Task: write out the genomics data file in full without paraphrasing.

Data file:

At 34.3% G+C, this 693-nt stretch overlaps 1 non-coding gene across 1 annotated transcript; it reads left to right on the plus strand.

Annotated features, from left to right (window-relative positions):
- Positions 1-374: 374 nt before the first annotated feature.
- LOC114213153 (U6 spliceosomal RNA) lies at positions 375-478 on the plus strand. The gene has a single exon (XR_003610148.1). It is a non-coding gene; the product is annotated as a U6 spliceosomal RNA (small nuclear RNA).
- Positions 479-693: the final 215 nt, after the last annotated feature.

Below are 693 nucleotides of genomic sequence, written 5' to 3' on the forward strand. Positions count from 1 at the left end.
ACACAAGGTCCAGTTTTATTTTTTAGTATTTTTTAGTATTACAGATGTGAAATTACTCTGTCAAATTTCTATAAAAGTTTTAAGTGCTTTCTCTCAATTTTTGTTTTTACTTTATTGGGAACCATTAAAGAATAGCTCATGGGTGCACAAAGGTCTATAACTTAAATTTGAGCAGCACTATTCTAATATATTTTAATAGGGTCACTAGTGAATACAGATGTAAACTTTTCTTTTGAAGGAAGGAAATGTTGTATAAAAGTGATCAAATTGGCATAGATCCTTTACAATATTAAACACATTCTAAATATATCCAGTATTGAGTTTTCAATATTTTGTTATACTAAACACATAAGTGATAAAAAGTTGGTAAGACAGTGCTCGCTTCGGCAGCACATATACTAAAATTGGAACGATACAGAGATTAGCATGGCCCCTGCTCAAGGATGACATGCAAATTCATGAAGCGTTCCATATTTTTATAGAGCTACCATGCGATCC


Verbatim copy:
At 34.3% G+C, this 693-nt stretch overlaps 1 non-coding gene across 1 annotated transcript; it reads left to right on the plus strand.

Annotated features, from left to right (window-relative positions):
- Positions 1-374: 374 nt before the first annotated feature.
- LOC114213153 (U6 spliceosomal RNA) lies at positions 375-478 on the plus strand. The gene has a single exon (XR_003610148.1). It is a non-coding gene; the product is annotated as a U6 spliceosomal RNA (small nuclear RNA).
- Positions 479-693: the final 215 nt, after the last annotated feature.

Below are 693 nucleotides of genomic sequence, written 5' to 3' on the forward strand. Positions count from 1 at the left end.
ACACAAGGTCCAGTTTTATTTTTTAGTATTTTTTAGTATTACAGATGTGAAATTACTCTGTCAAATTTCTATAAAAGTTTTAAGTGCTTTCTCTCAATTTTTGTTTTTACTTTATTGGGAACCATTAAAGAATAGCTCATGGGTGCACAAAGGTCTATAACTTAAATTTGAGCAGCACTATTCTAATATATTTTAATAGGGTCACTAGTGAATACAGATGTAAACTTTTCTTTTGAAGGAAGGAAATGTTGTATAAAAGTGATCAAATTGGCATAGATCCTTTACAATATTAAACACATTCTAAATATATCCAGTATTGAGTTTTCAATATTTTGTTATACTAAACACATAAGTGATAAAAAGTTGGTAAGACAGTGCTCGCTTCGGCAGCACATATACTAAAATTGGAACGATACAGAGATTAGCATGGCCCCTGCTCAAGGATGACATGCAAATTCATGAAGCGTTCCATATTTTTATAGAGCTACCATGCGATCC